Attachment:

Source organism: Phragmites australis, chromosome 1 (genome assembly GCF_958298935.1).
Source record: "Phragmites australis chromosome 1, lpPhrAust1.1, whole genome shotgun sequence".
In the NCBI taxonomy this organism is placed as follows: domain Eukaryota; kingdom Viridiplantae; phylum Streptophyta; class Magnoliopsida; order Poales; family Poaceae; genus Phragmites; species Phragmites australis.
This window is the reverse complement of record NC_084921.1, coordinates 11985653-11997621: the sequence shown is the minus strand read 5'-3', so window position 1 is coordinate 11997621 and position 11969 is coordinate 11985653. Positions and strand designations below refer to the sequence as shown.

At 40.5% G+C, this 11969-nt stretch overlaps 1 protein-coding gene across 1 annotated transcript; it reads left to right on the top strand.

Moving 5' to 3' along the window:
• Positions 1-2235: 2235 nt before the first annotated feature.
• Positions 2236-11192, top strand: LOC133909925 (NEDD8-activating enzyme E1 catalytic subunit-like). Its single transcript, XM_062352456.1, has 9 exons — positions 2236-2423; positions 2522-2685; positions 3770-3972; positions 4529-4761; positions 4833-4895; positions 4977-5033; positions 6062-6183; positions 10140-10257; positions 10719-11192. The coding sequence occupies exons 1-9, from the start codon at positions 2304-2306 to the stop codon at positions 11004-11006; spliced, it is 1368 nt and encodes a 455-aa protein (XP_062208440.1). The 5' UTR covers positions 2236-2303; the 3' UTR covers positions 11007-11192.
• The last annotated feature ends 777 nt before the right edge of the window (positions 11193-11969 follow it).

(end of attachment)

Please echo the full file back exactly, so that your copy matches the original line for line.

Source organism: Phragmites australis, chromosome 1 (genome assembly GCF_958298935.1).
Source record: "Phragmites australis chromosome 1, lpPhrAust1.1, whole genome shotgun sequence".
In the NCBI taxonomy this organism is placed as follows: domain Eukaryota; kingdom Viridiplantae; phylum Streptophyta; class Magnoliopsida; order Poales; family Poaceae; genus Phragmites; species Phragmites australis.
This window is the reverse complement of record NC_084921.1, coordinates 11985653-11997621: the sequence shown is the minus strand read 5'-3', so window position 1 is coordinate 11997621 and position 11969 is coordinate 11985653. Positions and strand designations below refer to the sequence as shown.

At 40.5% G+C, this 11969-nt stretch overlaps 1 protein-coding gene across 1 annotated transcript; it reads left to right on the top strand.

Moving 5' to 3' along the window:
• Positions 1-2235: 2235 nt before the first annotated feature.
• Positions 2236-11192, top strand: LOC133909925 (NEDD8-activating enzyme E1 catalytic subunit-like). Its single transcript, XM_062352456.1, has 9 exons — positions 2236-2423; positions 2522-2685; positions 3770-3972; positions 4529-4761; positions 4833-4895; positions 4977-5033; positions 6062-6183; positions 10140-10257; positions 10719-11192. The coding sequence occupies exons 1-9, from the start codon at positions 2304-2306 to the stop codon at positions 11004-11006; spliced, it is 1368 nt and encodes a 455-aa protein (XP_062208440.1). The 5' UTR covers positions 2236-2303; the 3' UTR covers positions 11007-11192.
• The last annotated feature ends 777 nt before the right edge of the window (positions 11193-11969 follow it).